Three boys aged eight, 10 and 11 have died after falling through thin ice at a lake near Solihull in the West Midlands.
A fourth boy aged six was in a critical condition in hospital after the incident on Sunday afternoon. All four children went into cardiac arrest when they were pulled from the lake at Babbs Mill Park, a nature reserve in Kingshurst.
Emergency crews were initially told six people had been seen on the ice, and search operations continued on Monday.
Members of the public, police officers and firefighters were the first to try to pull the children to safety, some wading into the icy water up to their waists. The four boys were then reached by specialist water rescue trained firefighters.
A policeman had tried to break through the ice and suffered mild hypothermia as a consequence.
Those pulled from the water were given immediate life support by ambulance and fire services before being taken to two hospitals in Birmingham; Birmingham Children’s and Heartlands, where they all arrived in a critical condition.
Speaking at a press conference at the scene on Monday afternoon, Supt Richard Harris said the families affected were understandably “absolutely devastated”, especially as it was so close to Christmas. – We support the families. We have specialist trained officers liaising with the families at this time to offer as much support as we can.”
He said the search for the lake would continue, but there were no reports of anyone else missing beyond the four boys. “We need to be 100% sure there is no one else possibly in the water at this time. We will be here as long as it takes.”
West Midlands Fire Service area chief Richard Stanton said: “The boys’ deaths are a tragedy beyond words. Yesterday’s incident is a stark reminder to us all of the dangers of open water, especially during the winter months. Frozen lakes, ponds, canals and reservoirs may look picturesque, but they can be deadly.
“There are no greater warnings of this than yesterday’s tragic events. We ask parents and carers to remind their children of the dangers of ice and why they must stay away from it. Please help us prevent this from happening again.”
St Anthony’s primary school in Kingshurst, a few minutes’ walk from the park, said it would be closed on Monday because of the incident. It asked people to keep those affected in their prayers.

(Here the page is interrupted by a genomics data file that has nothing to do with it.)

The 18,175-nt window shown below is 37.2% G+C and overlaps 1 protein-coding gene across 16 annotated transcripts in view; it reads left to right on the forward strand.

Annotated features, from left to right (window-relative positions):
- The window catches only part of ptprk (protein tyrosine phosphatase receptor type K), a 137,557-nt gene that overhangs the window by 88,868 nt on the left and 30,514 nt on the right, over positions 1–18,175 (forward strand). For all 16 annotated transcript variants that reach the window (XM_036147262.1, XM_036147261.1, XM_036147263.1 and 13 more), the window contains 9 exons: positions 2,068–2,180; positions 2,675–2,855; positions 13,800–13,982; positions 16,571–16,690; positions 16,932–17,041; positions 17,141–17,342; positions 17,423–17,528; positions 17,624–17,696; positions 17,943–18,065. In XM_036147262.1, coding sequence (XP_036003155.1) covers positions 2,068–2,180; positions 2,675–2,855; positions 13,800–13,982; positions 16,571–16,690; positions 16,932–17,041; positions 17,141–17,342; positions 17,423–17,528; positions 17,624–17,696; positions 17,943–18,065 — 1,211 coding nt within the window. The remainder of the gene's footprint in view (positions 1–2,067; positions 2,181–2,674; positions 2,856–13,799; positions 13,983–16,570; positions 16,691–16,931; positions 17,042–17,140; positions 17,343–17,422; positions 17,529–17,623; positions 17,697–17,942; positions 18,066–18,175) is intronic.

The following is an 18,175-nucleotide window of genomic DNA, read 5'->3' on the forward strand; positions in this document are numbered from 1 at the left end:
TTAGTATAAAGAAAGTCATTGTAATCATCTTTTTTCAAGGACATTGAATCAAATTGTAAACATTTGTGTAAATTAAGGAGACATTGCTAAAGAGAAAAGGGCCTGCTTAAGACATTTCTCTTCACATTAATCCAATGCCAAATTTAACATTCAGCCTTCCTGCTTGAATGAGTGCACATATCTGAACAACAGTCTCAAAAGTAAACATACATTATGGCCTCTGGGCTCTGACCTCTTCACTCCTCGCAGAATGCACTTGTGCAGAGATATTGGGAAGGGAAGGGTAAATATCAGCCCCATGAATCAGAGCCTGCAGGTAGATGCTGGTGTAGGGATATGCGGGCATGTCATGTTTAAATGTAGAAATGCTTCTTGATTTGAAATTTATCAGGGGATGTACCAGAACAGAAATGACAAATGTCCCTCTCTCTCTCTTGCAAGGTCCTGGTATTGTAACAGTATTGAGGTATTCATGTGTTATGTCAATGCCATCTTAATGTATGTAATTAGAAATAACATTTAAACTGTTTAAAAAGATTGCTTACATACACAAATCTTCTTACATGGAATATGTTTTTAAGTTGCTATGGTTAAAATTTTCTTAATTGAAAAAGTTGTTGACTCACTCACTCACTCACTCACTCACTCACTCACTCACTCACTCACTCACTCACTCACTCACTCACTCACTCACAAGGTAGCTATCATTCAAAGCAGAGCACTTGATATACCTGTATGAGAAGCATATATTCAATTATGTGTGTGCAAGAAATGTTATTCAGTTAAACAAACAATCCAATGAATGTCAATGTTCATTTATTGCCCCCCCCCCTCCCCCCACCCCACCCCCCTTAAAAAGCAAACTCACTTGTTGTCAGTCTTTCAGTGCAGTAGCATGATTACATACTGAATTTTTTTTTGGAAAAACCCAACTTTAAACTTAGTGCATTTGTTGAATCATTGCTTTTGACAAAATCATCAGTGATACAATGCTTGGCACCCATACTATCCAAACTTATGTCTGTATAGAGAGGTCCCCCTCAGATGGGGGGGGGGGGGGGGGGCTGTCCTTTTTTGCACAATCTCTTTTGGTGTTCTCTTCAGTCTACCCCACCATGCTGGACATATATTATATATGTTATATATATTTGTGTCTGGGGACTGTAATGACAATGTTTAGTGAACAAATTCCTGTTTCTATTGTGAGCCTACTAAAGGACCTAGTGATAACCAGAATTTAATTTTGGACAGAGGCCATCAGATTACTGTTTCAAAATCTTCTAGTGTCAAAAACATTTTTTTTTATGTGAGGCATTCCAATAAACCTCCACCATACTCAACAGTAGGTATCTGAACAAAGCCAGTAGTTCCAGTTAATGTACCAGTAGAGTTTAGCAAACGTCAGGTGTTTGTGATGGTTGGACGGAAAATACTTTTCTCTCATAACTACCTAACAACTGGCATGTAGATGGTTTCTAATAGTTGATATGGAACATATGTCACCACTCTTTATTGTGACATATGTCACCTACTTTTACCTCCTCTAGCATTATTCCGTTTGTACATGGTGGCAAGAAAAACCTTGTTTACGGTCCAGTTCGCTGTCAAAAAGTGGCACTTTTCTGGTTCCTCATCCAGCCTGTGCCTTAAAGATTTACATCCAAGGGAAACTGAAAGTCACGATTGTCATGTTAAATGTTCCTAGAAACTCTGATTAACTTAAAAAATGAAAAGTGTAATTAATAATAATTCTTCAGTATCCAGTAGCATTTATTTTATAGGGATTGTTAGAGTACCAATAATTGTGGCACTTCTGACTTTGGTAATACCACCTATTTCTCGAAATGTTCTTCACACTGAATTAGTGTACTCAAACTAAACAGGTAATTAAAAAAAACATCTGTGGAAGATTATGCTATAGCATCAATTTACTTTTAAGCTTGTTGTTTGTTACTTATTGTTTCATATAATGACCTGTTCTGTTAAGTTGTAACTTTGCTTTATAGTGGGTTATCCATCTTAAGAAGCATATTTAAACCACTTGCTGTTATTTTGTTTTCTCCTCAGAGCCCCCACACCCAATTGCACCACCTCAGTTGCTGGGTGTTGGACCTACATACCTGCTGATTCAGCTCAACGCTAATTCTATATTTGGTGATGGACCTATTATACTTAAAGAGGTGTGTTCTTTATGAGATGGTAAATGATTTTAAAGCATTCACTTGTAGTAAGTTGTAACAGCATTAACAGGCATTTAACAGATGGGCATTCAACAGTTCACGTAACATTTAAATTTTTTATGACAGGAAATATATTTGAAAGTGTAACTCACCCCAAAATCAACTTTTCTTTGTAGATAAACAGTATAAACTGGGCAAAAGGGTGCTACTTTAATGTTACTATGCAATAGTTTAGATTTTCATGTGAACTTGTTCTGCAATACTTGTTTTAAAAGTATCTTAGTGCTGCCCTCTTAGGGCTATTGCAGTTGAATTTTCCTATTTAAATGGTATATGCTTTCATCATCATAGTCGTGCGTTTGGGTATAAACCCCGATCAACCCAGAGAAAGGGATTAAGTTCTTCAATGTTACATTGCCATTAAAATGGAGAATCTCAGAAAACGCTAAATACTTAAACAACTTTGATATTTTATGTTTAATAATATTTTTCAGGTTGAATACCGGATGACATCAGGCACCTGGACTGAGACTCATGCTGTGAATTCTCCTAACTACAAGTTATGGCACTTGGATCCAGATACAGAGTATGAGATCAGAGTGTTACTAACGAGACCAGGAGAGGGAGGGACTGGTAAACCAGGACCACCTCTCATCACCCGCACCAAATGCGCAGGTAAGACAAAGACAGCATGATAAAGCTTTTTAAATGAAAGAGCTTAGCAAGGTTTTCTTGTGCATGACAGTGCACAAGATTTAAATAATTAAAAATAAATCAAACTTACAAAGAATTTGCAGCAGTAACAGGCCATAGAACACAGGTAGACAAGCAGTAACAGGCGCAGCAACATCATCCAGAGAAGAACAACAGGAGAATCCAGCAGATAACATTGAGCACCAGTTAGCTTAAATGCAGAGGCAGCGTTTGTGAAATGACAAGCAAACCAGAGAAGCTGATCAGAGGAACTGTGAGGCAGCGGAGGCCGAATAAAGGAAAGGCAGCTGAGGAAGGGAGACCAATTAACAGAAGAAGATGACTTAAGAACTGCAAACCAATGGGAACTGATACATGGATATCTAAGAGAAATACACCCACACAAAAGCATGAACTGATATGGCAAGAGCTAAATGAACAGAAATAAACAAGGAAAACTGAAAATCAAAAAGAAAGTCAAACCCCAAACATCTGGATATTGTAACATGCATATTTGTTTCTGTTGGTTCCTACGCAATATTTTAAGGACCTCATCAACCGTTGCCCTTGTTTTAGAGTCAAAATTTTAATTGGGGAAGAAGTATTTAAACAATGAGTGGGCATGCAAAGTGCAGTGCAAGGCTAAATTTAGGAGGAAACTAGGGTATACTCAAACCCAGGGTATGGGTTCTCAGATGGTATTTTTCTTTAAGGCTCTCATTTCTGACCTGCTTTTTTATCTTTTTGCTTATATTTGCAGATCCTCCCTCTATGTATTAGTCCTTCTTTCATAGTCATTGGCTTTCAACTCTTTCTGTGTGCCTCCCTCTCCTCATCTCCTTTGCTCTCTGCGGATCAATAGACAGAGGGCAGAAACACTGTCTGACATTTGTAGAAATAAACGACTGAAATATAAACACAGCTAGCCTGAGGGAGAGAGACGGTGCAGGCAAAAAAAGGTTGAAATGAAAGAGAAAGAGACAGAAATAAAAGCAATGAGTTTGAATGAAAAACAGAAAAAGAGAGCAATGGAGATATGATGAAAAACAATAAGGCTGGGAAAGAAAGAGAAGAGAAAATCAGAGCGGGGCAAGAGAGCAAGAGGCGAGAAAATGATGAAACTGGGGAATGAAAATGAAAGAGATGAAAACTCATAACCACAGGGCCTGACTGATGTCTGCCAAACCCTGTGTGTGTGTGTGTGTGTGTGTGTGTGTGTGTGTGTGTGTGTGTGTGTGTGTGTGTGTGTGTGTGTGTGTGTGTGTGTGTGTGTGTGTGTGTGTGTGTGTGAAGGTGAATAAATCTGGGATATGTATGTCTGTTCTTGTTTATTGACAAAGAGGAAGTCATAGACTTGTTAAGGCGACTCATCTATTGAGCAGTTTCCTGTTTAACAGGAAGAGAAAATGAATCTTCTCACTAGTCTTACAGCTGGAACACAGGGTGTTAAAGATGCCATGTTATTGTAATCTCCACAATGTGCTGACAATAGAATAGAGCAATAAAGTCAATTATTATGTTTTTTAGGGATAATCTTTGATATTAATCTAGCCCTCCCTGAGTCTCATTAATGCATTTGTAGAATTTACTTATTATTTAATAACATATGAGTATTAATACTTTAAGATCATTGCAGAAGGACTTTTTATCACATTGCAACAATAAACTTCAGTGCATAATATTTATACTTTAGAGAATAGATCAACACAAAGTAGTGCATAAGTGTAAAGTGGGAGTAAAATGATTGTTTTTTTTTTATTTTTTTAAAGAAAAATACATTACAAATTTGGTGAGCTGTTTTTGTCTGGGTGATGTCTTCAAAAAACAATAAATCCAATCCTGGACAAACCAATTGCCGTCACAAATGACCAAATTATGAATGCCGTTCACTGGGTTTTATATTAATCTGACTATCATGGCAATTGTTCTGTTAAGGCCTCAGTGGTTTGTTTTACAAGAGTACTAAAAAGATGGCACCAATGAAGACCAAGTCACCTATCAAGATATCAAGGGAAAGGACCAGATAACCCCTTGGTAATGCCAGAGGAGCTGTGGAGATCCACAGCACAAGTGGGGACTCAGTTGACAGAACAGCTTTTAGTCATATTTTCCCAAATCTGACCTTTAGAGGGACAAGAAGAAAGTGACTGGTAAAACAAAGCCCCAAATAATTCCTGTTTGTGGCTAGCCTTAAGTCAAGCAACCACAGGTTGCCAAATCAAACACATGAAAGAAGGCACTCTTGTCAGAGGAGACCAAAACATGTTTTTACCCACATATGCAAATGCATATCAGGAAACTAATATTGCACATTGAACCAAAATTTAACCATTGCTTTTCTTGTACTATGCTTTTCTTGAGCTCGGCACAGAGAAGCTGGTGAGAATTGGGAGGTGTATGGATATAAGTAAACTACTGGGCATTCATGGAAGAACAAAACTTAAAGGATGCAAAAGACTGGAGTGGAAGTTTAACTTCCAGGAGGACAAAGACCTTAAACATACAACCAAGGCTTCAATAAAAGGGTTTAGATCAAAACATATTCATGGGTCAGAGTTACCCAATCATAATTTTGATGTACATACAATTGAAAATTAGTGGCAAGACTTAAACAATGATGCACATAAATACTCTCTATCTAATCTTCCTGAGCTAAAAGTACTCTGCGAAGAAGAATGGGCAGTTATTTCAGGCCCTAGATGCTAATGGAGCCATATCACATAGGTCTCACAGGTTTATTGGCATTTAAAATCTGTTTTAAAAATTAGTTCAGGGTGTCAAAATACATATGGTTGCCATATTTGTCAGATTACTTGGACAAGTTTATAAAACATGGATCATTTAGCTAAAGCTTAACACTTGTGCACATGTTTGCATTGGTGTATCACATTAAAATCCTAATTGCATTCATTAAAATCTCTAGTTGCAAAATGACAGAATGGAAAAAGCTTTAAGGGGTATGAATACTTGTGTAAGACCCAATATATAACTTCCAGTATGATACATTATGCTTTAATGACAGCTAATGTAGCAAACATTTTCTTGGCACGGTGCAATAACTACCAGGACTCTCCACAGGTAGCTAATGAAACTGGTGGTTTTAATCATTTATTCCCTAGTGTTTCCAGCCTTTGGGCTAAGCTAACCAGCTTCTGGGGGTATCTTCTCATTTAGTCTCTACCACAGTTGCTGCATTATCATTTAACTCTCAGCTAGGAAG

Throughout the day, members of the public brought cups of tea and mince pies to the large number of emergency services involved in the incident and its aftermath. Following the news of the deaths, a number of people laid flowers.
Marcus Brain, a local councillor, told BBC Radio WM it was a very close-knit community with families going back five generations. “The mood is very somber,” he said. – Everyone is completely devastated.
Saqib Bhatti, Member of Parliament for Meriden, praised emergency services for their efforts to pull the children from freezing water. He said: “Obviously there’s an officer who has mild hypothermia. In those conditions, it’s heroic to not worry about your own safety and just go after these kids.
“The [search] the operation went on all night in these really tough conditions. The whole society will feel the pain of this. I just hope we get some good news.”
Ian Courts and Karen Grinsell, leader and deputy leader of Solihull Council, also praised the bravery of the emergency services’ rescue team.
Courts said: “This is about as bad as it gets … a terrible situation. We are completely stunned by what has happened. We are still waiting for more news. Obviously, our thoughts and prayers must be with the families in this situation. I can hardly imagine what the families are going through.”
Andy Street, the mayor of the West Midlands, described the incident as “deeply disturbing”. He added: “My thoughts go out to all the families affected and our incredibly brave emergency workers who have responded to such a disturbing scene. I know we will all be praying for the children to be okay.”